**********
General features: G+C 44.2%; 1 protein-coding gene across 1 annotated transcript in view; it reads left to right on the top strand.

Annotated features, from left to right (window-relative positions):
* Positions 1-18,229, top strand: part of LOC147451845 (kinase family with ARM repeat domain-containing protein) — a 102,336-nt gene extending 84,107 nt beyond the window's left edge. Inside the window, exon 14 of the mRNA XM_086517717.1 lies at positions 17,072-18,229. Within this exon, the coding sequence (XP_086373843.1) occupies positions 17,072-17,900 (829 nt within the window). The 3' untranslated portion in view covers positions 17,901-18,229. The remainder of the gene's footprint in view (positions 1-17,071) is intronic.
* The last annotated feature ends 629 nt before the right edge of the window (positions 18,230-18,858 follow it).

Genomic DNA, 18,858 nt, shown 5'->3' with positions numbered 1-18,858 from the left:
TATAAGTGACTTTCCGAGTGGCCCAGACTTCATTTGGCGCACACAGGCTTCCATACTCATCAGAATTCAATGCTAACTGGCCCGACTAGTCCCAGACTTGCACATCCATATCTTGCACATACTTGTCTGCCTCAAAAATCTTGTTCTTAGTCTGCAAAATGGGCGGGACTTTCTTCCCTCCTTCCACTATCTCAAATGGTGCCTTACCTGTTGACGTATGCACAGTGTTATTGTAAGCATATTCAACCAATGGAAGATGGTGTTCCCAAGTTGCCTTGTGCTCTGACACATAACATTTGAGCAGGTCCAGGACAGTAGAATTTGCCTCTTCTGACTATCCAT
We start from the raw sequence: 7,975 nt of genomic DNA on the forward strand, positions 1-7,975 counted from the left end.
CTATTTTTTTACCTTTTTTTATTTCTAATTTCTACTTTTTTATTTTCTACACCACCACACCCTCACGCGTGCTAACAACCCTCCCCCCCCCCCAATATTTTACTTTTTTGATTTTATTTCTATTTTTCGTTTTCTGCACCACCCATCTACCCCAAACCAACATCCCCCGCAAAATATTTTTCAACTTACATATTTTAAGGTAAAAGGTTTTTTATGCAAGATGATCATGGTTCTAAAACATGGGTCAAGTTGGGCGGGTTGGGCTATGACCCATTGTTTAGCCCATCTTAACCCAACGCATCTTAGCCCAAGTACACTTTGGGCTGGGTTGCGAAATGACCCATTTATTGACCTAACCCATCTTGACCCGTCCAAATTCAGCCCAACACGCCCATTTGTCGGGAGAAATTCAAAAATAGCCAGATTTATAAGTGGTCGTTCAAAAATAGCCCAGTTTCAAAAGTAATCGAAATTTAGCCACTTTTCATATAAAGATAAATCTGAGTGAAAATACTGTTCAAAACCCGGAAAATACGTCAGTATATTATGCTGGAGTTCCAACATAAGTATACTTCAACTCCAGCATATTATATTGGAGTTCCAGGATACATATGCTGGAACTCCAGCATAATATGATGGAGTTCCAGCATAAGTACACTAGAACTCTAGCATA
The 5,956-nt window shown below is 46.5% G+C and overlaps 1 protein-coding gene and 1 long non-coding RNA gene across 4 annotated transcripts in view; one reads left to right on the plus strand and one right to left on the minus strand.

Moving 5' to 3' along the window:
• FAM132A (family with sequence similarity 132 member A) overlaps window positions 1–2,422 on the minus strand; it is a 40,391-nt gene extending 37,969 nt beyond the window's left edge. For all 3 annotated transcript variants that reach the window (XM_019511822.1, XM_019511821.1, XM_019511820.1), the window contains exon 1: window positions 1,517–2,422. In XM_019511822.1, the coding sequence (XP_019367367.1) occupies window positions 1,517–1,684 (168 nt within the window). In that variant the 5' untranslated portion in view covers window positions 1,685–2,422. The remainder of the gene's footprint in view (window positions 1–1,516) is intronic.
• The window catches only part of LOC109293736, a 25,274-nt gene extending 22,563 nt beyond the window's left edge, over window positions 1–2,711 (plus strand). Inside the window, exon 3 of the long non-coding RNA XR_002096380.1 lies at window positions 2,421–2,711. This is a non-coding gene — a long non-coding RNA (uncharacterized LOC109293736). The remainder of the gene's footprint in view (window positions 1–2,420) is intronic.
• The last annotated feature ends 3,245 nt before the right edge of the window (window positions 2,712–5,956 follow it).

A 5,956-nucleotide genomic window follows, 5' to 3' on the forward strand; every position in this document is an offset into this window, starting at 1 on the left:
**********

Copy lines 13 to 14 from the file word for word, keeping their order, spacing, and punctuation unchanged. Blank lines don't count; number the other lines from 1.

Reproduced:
• The last annotated feature ends 3,245 nt before the right edge of the window (window positions 2,712–5,956 follow it).

A 5,956-nucleotide genomic window follows, 5' to 3' on the forward strand; every position in this document is an offset into this window, starting at 1 on the left: